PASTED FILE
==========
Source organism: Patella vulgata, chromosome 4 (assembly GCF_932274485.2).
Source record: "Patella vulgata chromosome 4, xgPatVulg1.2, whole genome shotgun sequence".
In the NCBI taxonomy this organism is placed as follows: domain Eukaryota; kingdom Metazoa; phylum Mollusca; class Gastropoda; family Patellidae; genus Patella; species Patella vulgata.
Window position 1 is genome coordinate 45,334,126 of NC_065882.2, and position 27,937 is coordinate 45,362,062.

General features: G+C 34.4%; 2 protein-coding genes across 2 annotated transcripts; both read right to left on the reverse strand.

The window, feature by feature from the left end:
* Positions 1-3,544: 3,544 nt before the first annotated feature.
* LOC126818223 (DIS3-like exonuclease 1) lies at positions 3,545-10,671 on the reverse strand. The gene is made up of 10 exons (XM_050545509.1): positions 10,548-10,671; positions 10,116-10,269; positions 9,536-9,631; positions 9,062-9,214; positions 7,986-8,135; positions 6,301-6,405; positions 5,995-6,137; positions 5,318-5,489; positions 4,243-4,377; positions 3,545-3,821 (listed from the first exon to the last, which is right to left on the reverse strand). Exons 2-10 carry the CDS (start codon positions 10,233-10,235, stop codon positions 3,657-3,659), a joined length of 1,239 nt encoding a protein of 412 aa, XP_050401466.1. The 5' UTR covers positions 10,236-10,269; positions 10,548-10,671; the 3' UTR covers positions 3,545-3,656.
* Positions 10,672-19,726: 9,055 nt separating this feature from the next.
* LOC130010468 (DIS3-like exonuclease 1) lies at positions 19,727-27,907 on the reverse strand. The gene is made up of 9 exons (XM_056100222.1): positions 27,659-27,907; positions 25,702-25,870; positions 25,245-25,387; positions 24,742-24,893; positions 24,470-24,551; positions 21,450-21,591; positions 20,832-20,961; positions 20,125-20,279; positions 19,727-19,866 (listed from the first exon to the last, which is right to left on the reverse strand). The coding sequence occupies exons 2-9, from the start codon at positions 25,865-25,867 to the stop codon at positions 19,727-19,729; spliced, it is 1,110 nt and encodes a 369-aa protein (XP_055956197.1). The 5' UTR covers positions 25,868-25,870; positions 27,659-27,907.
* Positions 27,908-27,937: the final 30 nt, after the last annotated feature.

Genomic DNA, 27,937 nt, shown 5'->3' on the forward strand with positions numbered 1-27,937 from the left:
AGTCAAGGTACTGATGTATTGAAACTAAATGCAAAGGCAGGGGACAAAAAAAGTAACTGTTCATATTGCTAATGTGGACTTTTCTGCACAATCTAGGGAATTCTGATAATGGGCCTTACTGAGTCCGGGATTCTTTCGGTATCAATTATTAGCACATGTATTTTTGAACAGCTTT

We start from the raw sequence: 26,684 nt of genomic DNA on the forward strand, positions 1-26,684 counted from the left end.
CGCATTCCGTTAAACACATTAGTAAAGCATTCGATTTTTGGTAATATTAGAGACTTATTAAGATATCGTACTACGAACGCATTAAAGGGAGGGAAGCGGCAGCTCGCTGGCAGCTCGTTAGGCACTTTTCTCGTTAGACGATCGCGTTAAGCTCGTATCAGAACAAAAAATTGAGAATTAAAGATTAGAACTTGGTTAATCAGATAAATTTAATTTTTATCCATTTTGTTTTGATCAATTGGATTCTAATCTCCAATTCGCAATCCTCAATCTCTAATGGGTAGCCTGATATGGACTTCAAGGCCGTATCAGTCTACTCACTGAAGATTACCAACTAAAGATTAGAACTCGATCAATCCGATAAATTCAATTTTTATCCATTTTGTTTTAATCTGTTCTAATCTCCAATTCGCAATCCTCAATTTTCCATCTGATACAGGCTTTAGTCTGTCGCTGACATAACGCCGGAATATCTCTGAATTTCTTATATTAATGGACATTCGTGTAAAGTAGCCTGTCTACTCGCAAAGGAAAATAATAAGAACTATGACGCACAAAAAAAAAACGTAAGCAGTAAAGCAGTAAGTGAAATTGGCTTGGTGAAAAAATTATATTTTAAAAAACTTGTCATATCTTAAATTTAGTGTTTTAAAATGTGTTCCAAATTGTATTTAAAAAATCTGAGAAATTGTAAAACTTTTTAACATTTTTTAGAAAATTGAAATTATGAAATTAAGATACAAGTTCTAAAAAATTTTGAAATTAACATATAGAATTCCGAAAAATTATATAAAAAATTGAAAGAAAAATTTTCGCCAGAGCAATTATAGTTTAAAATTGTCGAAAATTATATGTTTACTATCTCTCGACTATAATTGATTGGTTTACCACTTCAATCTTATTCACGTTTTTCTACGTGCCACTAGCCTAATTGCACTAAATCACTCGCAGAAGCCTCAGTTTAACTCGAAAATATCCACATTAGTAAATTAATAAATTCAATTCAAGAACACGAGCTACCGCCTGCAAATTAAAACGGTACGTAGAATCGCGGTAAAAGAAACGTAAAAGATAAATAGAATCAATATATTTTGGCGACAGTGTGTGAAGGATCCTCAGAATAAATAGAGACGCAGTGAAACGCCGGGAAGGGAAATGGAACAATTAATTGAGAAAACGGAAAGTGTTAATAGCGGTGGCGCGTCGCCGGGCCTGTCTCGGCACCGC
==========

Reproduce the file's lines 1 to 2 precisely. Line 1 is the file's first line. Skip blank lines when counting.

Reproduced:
Source organism: Patella vulgata, chromosome 4 (assembly GCF_932274485.2).
Source record: "Patella vulgata chromosome 4, xgPatVulg1.2, whole genome shotgun sequence".